What VeriFone Has to Do to Recover
On Wednesday, VeriFone Systems will release its latest quarterly results. With its stock having plunged after giving troubling guidance back in February, the payment processor has something to prove to investors in this quarter's report.
VeriFone has the potential for greatness, given its importance in the payment processing industry. Yet competition has become cutthroat among various players in the space, which include not only traditional rivals but also up-and-coming new upstarts that are making their presence felt in a big way. Let's take an early look at what's been happening with VeriFone over the past quarter and what we're likely to see in its quarterly report.
Stats on VeriFone
Analyst EPS Estimate
Change From Year-Ago EPS
Change From Year-Ago Revenue
Earnings Beats in Past 4 Quarters
Source: Yahoo! Finance.
Will VeriFone pay off for investors this quarter?
In the past three months, analysts have cut their views on VeriFone's earnings further, even after the initial shock of February's poor guidance. Their estimates on the April quarter have declined by $0.03 per share, but the hits to consensus for the current and next fiscal years amount to a more significant $0.15 per share. The stock has recovered somewhat, though, rising more than 20% since the beginning of March.
After the February guidance cut, VeriFone wasted no time taking action. In early March, the stock roared higher after the company said that CEO Douglas Bergeron would step down, ending his 12-year tenure and signaling VeriFone's ambition to move in a new strategic direction.
One important area that hasn't gotten a lot of attention is payment processing centers on international markets, and there, VeriFone got some good news in April. The company got a two-year contract with ChinaPnR to install and maintain point-of-sale systems and provide training to users, giving it access to a payment network with volume in the hundreds of billions of yuan. With point-of-sale transactions rising dramatically in the emerging-market country, VeriFone is smart to build on its presence there.
But the key to payment processing's future remains the mobile market, and there, VeriFone faces huge competition. eBay's PayPal has consistently upped the ante in mobile payments, with incentives like offering transaction-fee-free processing for businesses that replace cash registers with iPad-based transaction management. With smaller companies like Square and Flint having emerged in the mobile space, it's likely only a matter of time before bigger companies acquire the upstarts to move their mobile-payment presence forward. For instance, if Groupon is serious about trying to make waves in mobile payments, purchasing Square would be a natural fit for the company.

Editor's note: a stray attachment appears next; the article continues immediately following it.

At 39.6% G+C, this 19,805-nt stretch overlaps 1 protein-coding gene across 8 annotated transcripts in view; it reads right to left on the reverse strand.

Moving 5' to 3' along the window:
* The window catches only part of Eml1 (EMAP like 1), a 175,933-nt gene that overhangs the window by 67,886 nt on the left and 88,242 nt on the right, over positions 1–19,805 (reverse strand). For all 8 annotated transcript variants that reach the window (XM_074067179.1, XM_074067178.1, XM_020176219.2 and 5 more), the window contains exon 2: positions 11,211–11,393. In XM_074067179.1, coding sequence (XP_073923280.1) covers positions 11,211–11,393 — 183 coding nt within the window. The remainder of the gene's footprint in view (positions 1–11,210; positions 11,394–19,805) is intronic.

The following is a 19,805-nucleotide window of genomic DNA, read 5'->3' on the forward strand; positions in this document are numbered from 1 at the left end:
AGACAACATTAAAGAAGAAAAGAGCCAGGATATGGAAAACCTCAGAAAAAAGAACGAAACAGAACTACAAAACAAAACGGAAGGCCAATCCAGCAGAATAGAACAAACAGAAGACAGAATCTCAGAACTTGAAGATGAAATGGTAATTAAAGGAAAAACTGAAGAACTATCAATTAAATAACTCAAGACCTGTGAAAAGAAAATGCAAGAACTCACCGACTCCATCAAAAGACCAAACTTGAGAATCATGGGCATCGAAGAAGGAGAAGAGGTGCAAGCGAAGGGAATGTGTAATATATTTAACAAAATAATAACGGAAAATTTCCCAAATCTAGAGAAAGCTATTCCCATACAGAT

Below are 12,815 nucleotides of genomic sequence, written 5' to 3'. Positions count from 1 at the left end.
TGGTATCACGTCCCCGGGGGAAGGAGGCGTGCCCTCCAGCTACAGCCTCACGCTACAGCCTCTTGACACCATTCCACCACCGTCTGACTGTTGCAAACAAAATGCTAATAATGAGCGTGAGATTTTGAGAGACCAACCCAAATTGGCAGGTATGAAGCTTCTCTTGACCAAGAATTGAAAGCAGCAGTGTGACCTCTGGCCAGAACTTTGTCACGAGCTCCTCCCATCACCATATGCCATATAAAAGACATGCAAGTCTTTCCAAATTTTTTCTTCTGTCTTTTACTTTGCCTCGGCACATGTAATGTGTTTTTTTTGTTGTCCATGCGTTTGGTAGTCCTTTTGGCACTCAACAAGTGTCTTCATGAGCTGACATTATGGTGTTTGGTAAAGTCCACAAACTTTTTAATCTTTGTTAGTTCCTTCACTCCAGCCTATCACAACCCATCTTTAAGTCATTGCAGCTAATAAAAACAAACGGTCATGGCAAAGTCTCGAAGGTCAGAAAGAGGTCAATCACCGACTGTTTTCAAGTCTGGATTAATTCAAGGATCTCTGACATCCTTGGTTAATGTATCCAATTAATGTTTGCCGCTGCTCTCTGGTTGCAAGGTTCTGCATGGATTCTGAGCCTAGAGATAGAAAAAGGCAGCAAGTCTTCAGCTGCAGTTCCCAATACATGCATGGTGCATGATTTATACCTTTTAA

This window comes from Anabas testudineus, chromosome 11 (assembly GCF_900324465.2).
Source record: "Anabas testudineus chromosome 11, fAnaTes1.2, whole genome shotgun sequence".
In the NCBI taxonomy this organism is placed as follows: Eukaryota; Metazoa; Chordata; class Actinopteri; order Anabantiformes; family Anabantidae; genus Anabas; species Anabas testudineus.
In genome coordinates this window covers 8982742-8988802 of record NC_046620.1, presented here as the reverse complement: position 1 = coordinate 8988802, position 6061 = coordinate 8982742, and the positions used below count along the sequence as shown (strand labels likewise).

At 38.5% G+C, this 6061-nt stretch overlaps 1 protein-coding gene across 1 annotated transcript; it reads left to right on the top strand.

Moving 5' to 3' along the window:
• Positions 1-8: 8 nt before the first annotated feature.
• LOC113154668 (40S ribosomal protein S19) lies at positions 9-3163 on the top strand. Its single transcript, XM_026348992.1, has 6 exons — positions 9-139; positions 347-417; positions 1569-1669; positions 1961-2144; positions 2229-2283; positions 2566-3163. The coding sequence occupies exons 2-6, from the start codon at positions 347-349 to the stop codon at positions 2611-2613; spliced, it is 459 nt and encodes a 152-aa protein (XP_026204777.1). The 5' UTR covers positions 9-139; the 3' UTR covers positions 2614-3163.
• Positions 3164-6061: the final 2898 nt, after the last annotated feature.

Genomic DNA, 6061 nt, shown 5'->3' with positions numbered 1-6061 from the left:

In VeriFone's report, watch to see how management handles its first quarterly report after Bergeron's departure. Whenever there's a leadership vacuum at a company, it's essential that management take the initiative to demonstrate command of the company and its strategic vision looking forward.
Groupon's story is one of the American Dream. The company went from 400 subscribers in 2008 to over 150 million today. While this story is definitely one of triumph on a business level, its success most certainly hasn't been shared by investors. Company shares have fallen over 80% over the past year and left investors panicked. Will this company live out its American Dream, or leave shareholders empty-handed? In order to answer that question, our analyst has compiled a premium research report with in-depth analysis on whether you should buy or sell Groupon right now, and why. Simply click here now to get started.
Click here to add VeriFone to My Watchlist, which can find all of our Foolish analysis on it and all your other stocks.
The article What VeriFone Has to Do to Recover originally appeared on Fool.com.Fool contributor Dan Caplinger has no position in any stocks mentioned. You can follow him on Twitter @DanCaplinger. The Motley Fool recommends eBay. The Motley Fool owns shares of eBay. Try any of our Foolish newsletter services free for 30 days. We Fools may not all hold the same opinions, but we all believe that considering a diverse range of insights makes us better investors. The Motley Fool has a disclosure policy.
Copyright © 1995 - 2013 The Motley Fool, LLC. All rights reserved. The Motley Fool has a disclosure policy.